I celebrate that I do not have to be on this path alone.

To learn more about the disease of infertility, go to

To learn more about National Infertility Awareness Week, go to

A visitor of undetermined location

When, on my seventh cycle of clomiphene citrate – and the third round at 100mg doses – my period didn’t arrive when expected on day 28, I didn’t panic.  The previous month it had extended my cycle to day 30, so I didn’t worry.  I took a HPT which was negative and went about my business.  When it didn’t arrive on day 30, I didn’t panic either, thinking it would happen any minute.  But on day 32, when putting on a sports bra to jog was nearly unbearable, I took another HPT – got two lines – then panicked.  I purchased a different brand HPT and took it in the afternoon the next day.  Two lines again – positive.  Having just begun to accept that the natural odds were stacked against me I had to unwind all of my thoughts and start preparing for the next whirlwind of steps.  I called my clinic and was scheduled for my first blood test early Tuesday morning. 

After a six hour wait for the test results, my nurse called with the news exactly at the time she said she would.  “Congratulations!  You are pregnant.  Your hCG level is at 80.  We will have you come back in two days to check your levels to make sure everything is rising.”  W-o-w.  There was no more denying it.  I googled an expected due date (end of November).  Based on my calculations I should have been, technically, about four weeks pregnant.  On the ride home that day I thought twice before sticking a piece of gum in my mouth, wondering if the artificial sweeteners and chemicals in it were safe to ingest.  I thought better of it and put the gum down, despite the Pavlovian need I have to chew gum while driving home. I was determined to give this pregnancy every possible chance to succeed.

In those first few days I had mild cramping, deeper and higher than usual PMS cramping, which started on day 32 and lasted until the day after my first blood test (day 36).  Everyone told me this was normal to experience, and at best it was distracting, at worst mildly irritating.  But in my mind, as long as I felt cramps, something was growing.  So when they topped part of me was relieved (maybe I could finally concentrate on work), but part of me knew something wasn’t right that they had stopped so soon.  I don’t know that I could call it women’s intuition, but I guess I’ll just say my fears were confirmed with Thursday’s test result phone call, which took at least three hours longer to get than Tuesday’s: “Your hCG is rising but it’s rising abnormally.  It’s at 96.  We would expect the number to have doubled by now, somewhere between 150-160.  We need you to come back in two days.”  By now the inside of my elbow was bruised, but at that point I knew and started to prepare myself that things weren’t going to last.  I waited another 48 hours for my third set of results.  The number then was only 123.  This is the point at which they start to prepare you for the worst – that it’s ectopic, meaning in the middle of my only good tube, which has a danger of rupturing the tube and could be fatal.  I panicked, backed off my exercise routine and waited another five days for my next appointment – an ultrasound.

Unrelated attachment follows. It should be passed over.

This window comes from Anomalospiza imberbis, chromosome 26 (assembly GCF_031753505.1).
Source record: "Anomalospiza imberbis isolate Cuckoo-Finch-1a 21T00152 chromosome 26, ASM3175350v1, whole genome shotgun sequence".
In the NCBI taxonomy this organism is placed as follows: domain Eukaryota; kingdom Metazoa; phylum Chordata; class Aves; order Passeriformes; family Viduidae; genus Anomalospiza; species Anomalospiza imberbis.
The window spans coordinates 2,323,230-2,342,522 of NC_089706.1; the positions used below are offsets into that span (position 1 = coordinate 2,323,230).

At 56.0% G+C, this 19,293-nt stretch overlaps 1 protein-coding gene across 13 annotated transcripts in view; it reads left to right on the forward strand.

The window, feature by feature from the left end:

I didn’t know what to hope for from that appointment.  I hoped that it wasn’t ectopic.  I hoped that it was in a place where there might be a fighting chance.  I hoped I hadn’t done something wrong to cause the word “abnormal” to become the situational descriptor of choice.  But nothing prepared me for the sight on the screen – an empty gray and white cavity (my uterus, which the doctor and nurse had both concurred, “That sure doesn’t look unicornuate from that angle”), and a dark spot barely discernible by even those who stare at these kinds of pictures all day long in the top left corner.  It was like trying to find the big spot on Jupiter, if Jupiter’s atmosphere was entirely as orange as the spot is.  “We think that’s it,” the nurse said.  “It doesn’t look ectopic but we can’t be sure.  We would call this a ‘pregnancy of undetermined location.’  But your levels are still not rising as they should.  If it doesn’t take care of itself naturally, we’re going to have to give you some medication.”  

I went home to tell my husband and to prepare for what I knew would be coming – the reality of this pregnancy being non-viable and the side effects of methyltrexate.  In typical fashion, my husband was optimistic.  “This is good,” he said.  “That’s okay if this doesn’t work out.  What it means is that it’s possible – that it could happen.  This is all right.  This is for the best.”  I wish those feelings came as naturally to me as they do to him.  That’s why I fell in love with him. 

Three days later, the miscarriage started just as it had four years earlier.  I updated the folks on the message boards I belong to, who had been sending positive thoughts and well wishes my way since the start.  And there, one of the women gave me a new meaning that eased my pain and gave me the strength to move on: 

“Maybe somebody out there doesn’t want you to give up.”